Adrian Weckler: Tech review of the Panasonic Lumix GM5, Lenovo Thinkpad T450, Asus Zenfone 2, Fitbit Surge and the Lytro Illum
Our technology editor gives his verdict on the Panasonic Lumix GM5, Lenovo Thinkpad T450, Asus Zenfone 2, Fitbit Surge and the Lytro Illum.
Panasonic Lumix GM5 - a mini-marvel to help the camera shy
Price: €770 with 12-32mm lens
Some say that a generation is missing out on good photos because of over-reliance on cameraphones. Maybe. But our Samsungs and iPhones do have one advantage: they don't intimidate people when you ask someone to say "cheese". By comparison, stick a large Canon or Nikon lens in front of someone and they sometimes freeze up. That's what makes Panasonic's new GM5 well worth looking at. It packs a hefty 16-megapixel camera sensor (the same as that in last year's impressive GX7 model) into a relatively tiny body while still being able to swap out different (high-grade) lenses. The result is a high-end snapper that fits in the palm of your hand and which doesn't freak people out. Wifi is on board, meaning quick transfer of shots to your phone or tablet. It shoots video at a smooth 60p, while it also has a three-inch touchscreen and an electronic viewfinder. A full charge will get you something in the order of 200 shots. If €770 sounds a little steep, you'll pick up the slightly older - but similarly sized and specced - Lumix GM1 for around €200 less.
Lenovo's dull but safe laptop
Lenovo Thinkpad T450
Price: from €930 at shop.lenovo.com
These days, it is very hard to establish a sartorial coefficient by observing another's laptop. It was easier in the old days, when MacBooks were for hipsters and Dells were for junior accountants (and everyone else). But today, it's a free for all. That is, with one exception: the Thinkpad. The longest-running laptop series (over 20 years, now) remains an evergreen badge of the corporate executive world. Once IBM (but now Lenovo), it's slim, very secure and has that little button in the middle of the keyboard for those still 'adjusting' to touch-sensitive trackpads. So just how will airport business lounges react to the newest 14-inch T450 model? Without missing a beat, I reckon. The new machine has middling specifications (i3 to i5 processor, 4GB Ram, optional touchscreen or solid state drive) but adds in the Thinkpad's suite of security software for paranoid professionals. It's a little surprising that Lenovo leaves in an old-fashioned spinning hard drive for the entry-level variant - this gives it much weaker battery life than the higher-end solid state drive edition (but is €300 cheaper).
Big, powerful and cheap
Asus Zenfone 2
We're entering a new, cheaper era with phones. It is one where 90pc of the top specifications are now available on handsets half the price of devices such as Samsung's new S6. This is particularly so in the Android field, where manufacturers such as Alcatel and Huawei now have phones in Irish shops that do just about everything the heavily-advertised models do. Asus is another such manufacturer breaking into this field. Its updated Zenfone 2 has a high definition 5.5-inch screen, a 13-megapixel camera (plus 5-megapixel 'selfie' front camera) and serious muscle (quadcore Intel processor, 2GB Ram) under the hood. It's also super-slim and comes in different colours. And it costs €300, less than half the price charged by either Samsung, HTC, Sony or Apple. Asus is no fly-by-night artist: it's one of the world's biggest manufacturers. This is a sign of things to come: a much cheaper phone market.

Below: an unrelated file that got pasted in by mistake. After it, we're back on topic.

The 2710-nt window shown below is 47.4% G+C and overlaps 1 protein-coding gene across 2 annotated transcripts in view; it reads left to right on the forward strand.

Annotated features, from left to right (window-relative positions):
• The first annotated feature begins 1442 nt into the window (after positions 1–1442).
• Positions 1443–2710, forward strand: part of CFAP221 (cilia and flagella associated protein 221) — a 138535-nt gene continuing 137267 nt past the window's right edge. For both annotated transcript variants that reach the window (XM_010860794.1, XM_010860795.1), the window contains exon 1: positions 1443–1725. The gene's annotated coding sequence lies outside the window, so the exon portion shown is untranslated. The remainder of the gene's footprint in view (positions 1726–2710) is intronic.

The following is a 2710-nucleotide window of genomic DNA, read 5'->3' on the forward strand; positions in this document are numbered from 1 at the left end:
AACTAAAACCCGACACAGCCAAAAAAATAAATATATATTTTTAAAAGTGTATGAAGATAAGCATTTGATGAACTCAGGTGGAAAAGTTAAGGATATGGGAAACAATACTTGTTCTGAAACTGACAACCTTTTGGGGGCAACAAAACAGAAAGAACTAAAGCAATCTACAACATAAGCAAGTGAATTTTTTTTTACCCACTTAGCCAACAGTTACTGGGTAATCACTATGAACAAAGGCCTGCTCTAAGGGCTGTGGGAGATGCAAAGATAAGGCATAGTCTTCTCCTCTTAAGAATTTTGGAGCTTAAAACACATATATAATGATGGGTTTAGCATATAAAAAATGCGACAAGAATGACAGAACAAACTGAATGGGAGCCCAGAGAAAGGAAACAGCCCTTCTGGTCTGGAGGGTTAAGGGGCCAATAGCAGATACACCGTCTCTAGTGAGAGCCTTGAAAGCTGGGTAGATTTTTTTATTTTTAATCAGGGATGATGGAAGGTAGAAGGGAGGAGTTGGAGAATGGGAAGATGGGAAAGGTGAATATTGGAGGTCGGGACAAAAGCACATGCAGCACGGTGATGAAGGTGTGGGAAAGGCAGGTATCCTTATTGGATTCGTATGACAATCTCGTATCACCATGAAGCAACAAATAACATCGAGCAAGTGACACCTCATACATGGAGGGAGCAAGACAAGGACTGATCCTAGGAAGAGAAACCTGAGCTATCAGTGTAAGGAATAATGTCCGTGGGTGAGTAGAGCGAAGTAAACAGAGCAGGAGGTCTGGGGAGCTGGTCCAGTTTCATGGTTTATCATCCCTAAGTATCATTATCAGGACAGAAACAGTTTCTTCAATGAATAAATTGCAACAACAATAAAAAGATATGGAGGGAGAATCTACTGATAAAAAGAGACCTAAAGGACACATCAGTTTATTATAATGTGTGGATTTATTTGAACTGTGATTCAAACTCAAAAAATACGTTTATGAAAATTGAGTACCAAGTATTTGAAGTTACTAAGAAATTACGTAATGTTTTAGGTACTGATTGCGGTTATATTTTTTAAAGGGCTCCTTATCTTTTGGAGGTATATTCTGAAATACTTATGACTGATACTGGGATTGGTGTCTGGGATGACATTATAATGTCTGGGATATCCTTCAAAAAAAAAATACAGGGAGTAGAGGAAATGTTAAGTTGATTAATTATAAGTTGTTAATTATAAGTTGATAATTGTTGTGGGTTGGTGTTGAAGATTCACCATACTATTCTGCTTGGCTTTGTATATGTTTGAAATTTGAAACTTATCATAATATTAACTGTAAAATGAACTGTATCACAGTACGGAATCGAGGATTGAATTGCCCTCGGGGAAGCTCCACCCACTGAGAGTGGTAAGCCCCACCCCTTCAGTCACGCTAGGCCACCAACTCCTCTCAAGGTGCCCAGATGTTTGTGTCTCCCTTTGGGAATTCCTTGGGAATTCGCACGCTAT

A great gift for fitness bores
I generally don't like fitness gadgets. To me, they're a symptom of some OCD complex. Step measurement? Minutes of sleep logged? If I was Dolph Lundgren's Ivan Drago in Rocky 4, I'd see the point: in my own (fairly active, outdoorsy) world, it's harder to gauge any real value. That said, Fitbit's latest wearable device comes loaded with features that will please any fitness ostentation. As well as measuring steps and boasting decent apps for your phone, it throws in a heart rate monitor, resulting in slightly more medically useful information if you need it. As with most fitness wearables, the device aesthetically resembles a Garda parole bracelet. Then again, if you like to wear the latest Adidas or Nike runners as fashion accessories, this will be right up your street.
Cool camera without a cause
Price: €1,700 from Bermingham Cameras
It's hard to know who exactly wants to buy a Lytro. Lest you missed all the fuss, Lytro is a new camera system that lets you 'focus' the photo after you've taken it. It's an intriguing concept. In theory, it should mean you never take an out-of-focus shot ever again. Yet, in playing around with the Illum, which has a fixed 30mm-250mm lens (at a constant f2) it becomes clear that this is not really a simple device to use. It also becomes clear that while shots are decent, their quality is not their selling point: flexibility with what you do with the shots afterwards is. So what was initially thought to have been a step-change in photography may, in the short term, only be a clever assisting device for commercial snappers to add clever effects to photos on websites. That's not to say that this isn't an innovative tool, but it's harder to see a more general appeal for it at the moment.